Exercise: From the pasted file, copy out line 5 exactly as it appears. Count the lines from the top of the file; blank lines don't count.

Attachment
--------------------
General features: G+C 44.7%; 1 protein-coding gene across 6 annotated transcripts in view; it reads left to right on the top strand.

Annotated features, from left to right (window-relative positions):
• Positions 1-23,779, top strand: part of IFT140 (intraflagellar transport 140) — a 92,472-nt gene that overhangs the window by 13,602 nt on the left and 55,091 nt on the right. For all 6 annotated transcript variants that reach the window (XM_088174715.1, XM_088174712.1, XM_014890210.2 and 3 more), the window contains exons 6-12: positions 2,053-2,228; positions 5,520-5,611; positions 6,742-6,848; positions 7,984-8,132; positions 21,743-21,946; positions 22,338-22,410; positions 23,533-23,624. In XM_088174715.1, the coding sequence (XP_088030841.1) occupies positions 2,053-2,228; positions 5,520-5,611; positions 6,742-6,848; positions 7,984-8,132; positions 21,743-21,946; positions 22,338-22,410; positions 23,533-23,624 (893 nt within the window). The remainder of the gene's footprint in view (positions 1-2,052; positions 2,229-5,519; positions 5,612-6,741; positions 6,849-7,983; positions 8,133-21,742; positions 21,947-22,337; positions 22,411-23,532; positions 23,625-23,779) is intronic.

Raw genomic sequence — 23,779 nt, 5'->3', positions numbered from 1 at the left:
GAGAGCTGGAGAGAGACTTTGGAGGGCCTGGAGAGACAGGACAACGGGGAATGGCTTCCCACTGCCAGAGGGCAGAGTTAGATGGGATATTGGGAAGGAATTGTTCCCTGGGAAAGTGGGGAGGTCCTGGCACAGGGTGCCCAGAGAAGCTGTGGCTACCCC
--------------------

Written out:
GAGAGCTGGAGAGAGACTTTGGAGGGCCTGGAGAGACAGGACAACGGGGAATGGCTTCCCACTGCCAGAGGGCAGAGTTAGATGGGATATTGGGAAGGAATTGTTCCCTGGGAAAGTGGGGAGGTCCTGGCACAGGGTGCCCAGAGAAGCTGTGGCTACCCC